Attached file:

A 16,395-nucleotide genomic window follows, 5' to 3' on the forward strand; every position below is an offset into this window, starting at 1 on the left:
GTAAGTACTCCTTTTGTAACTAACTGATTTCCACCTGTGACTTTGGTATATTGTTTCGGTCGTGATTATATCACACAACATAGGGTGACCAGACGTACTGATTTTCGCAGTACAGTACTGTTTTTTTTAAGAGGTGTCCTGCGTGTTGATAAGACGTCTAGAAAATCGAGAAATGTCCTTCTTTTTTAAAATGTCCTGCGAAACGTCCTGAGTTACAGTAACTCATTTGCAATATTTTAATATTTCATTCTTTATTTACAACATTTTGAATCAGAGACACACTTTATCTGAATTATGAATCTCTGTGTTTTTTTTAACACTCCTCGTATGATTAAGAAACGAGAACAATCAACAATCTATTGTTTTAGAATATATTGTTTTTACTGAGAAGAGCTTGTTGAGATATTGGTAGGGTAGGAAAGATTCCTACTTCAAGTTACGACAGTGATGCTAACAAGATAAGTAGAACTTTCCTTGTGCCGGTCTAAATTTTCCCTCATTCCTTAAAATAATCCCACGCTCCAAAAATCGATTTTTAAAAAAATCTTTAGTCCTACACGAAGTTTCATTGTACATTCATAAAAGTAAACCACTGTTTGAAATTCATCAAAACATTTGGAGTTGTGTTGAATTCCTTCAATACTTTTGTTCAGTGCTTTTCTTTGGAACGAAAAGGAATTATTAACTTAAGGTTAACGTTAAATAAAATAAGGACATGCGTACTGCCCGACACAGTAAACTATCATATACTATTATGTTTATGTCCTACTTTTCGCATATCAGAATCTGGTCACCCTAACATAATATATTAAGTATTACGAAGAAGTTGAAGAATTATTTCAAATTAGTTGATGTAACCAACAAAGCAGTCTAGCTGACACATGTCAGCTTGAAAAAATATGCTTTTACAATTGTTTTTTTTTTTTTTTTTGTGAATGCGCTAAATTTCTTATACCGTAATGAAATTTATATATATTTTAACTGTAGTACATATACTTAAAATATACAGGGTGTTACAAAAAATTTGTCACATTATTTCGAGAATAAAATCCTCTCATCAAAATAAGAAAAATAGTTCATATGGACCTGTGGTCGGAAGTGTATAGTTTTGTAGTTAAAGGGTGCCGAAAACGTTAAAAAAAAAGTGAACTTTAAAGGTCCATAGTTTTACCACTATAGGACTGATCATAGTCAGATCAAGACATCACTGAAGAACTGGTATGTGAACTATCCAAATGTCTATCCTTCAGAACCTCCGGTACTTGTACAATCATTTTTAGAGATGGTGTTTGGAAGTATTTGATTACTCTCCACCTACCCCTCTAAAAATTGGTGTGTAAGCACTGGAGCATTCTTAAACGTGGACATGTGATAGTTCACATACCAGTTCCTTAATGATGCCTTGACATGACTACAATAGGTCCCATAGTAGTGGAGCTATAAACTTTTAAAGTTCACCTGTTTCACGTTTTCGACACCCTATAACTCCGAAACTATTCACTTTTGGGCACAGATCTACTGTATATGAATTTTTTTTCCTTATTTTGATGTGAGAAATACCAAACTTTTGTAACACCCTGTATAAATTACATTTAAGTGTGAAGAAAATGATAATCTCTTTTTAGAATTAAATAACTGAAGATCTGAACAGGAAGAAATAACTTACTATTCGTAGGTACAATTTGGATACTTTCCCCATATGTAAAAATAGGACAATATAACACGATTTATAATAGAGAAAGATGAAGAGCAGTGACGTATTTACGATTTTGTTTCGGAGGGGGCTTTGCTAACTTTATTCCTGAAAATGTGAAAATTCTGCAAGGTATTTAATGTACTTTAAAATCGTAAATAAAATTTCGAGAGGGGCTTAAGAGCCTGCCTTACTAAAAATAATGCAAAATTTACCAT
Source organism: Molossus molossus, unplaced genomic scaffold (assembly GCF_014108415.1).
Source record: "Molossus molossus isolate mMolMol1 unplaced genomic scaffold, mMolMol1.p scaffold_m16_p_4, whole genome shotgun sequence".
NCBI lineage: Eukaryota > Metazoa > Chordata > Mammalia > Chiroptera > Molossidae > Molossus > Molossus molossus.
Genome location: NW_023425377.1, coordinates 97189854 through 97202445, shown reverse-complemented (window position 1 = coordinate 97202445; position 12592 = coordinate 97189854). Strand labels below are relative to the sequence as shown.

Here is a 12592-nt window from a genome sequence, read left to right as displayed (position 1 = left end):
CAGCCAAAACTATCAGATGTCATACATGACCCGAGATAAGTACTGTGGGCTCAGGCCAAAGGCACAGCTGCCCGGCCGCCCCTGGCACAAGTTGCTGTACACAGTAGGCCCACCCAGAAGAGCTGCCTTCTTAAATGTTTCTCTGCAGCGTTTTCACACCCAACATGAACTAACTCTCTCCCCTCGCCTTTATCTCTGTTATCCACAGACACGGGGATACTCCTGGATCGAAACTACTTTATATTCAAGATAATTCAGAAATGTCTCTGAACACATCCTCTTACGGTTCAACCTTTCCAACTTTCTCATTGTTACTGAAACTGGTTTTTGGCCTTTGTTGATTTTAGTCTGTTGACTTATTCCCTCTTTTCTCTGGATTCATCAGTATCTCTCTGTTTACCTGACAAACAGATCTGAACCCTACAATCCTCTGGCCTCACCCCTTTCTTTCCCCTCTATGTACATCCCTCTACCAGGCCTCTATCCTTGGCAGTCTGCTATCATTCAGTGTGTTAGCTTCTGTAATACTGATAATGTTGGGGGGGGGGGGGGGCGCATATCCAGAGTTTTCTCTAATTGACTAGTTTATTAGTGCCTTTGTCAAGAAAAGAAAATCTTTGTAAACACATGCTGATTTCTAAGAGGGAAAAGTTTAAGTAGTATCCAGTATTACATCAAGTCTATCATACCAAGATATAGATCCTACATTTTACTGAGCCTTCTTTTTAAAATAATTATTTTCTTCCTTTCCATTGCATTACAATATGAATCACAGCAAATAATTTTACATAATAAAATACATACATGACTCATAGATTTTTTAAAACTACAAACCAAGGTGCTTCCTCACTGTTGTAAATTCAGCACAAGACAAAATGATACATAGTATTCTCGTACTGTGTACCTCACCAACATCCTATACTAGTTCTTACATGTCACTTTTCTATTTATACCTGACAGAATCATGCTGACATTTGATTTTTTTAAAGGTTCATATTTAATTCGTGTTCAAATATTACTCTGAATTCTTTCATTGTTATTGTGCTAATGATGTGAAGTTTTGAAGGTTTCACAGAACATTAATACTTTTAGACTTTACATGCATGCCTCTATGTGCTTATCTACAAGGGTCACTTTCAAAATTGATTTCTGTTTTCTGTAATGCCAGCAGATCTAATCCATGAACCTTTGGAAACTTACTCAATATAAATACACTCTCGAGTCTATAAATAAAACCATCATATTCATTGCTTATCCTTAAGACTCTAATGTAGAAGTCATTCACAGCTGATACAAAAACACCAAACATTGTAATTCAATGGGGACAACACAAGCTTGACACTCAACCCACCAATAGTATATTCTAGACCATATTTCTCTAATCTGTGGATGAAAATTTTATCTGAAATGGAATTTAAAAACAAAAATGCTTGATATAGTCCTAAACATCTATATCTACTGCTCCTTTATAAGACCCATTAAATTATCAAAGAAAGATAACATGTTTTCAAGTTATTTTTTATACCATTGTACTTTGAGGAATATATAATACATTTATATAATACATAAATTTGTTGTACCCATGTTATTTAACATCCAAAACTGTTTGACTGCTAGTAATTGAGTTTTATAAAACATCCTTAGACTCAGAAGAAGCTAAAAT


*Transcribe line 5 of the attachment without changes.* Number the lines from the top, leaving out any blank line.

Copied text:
NCBI lineage: Eukaryota > Metazoa > Chordata > Mammalia > Chiroptera > Molossidae > Molossus > Molossus molossus.